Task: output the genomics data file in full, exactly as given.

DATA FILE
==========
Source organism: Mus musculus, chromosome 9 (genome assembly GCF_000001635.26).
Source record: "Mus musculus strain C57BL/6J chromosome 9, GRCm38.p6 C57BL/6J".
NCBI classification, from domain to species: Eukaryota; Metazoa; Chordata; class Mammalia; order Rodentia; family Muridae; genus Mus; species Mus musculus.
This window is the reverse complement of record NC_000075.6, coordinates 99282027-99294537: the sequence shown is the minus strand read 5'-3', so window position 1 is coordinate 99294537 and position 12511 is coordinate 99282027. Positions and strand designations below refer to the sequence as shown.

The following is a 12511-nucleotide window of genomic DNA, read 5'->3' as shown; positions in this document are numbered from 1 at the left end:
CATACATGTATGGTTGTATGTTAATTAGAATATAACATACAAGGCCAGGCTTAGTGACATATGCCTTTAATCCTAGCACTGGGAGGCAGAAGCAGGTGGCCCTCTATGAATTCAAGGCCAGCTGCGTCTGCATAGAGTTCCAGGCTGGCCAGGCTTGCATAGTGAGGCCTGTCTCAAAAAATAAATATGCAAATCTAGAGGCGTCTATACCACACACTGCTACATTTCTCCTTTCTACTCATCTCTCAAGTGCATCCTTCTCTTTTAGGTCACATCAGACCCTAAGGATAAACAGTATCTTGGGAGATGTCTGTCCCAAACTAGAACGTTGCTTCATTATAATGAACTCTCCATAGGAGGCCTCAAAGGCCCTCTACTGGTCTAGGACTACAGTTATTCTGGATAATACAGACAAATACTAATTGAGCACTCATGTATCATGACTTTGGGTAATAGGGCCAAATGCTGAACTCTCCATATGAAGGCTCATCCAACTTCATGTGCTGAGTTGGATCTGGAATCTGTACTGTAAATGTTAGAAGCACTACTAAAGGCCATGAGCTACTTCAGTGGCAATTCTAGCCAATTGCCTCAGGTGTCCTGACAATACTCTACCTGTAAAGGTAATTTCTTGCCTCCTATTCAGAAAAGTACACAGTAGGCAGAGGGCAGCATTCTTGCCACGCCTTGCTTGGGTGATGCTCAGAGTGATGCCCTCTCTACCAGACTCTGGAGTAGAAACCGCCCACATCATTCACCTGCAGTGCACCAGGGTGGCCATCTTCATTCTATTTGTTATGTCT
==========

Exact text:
Source organism: Mus musculus, chromosome 9 (genome assembly GCF_000001635.26).
Source record: "Mus musculus strain C57BL/6J chromosome 9, GRCm38.p6 C57BL/6J".
NCBI classification, from domain to species: Eukaryota; Metazoa; Chordata; class Mammalia; order Rodentia; family Muridae; genus Mus; species Mus musculus.
This window is the reverse complement of record NC_000075.6, coordinates 99282027-99294537: the sequence shown is the minus strand read 5'-3', so window position 1 is coordinate 99294537 and position 12511 is coordinate 99282027. Positions and strand designations below refer to the sequence as shown.

The following is a 12511-nucleotide window of genomic DNA, read 5'->3' as shown; positions in this document are numbered from 1 at the left end:
CATACATGTATGGTTGTATGTTAATTAGAATATAACATACAAGGCCAGGCTTAGTGACATATGCCTTTAATCCTAGCACTGGGAGGCAGAAGCAGGTGGCCCTCTATGAATTCAAGGCCAGCTGCGTCTGCATAGAGTTCCAGGCTGGCCAGGCTTGCATAGTGAGGCCTGTCTCAAAAAATAAATATGCAAATCTAGAGGCGTCTATACCACACACTGCTACATTTCTCCTTTCTACTCATCTCTCAAGTGCATCCTTCTCTTTTAGGTCACATCAGACCCTAAGGATAAACAGTATCTTGGGAGATGTCTGTCCCAAACTAGAACGTTGCTTCATTATAATGAACTCTCCATAGGAGGCCTCAAAGGCCCTCTACTGGTCTAGGACTACAGTTATTCTGGATAATACAGACAAATACTAATTGAGCACTCATGTATCATGACTTTGGGTAATAGGGCCAAATGCTGAACTCTCCATATGAAGGCTCATCCAACTTCATGTGCTGAGTTGGATCTGGAATCTGTACTGTAAATGTTAGAAGCACTACTAAAGGCCATGAGCTACTTCAGTGGCAATTCTAGCCAATTGCCTCAGGTGTCCTGACAATACTCTACCTGTAAAGGTAATTTCTTGCCTCCTATTCAGAAAAGTACACAGTAGGCAGAGGGCAGCATTCTTGCCACGCCTTGCTTGGGTGATGCTCAGAGTGATGCCCTCTCTACCAGACTCTGGAGTAGAAACCGCCCACATCATTCACCTGCAGTGCACCAGGGTGGCCATCTTCATTCTATTTGTTATGTCT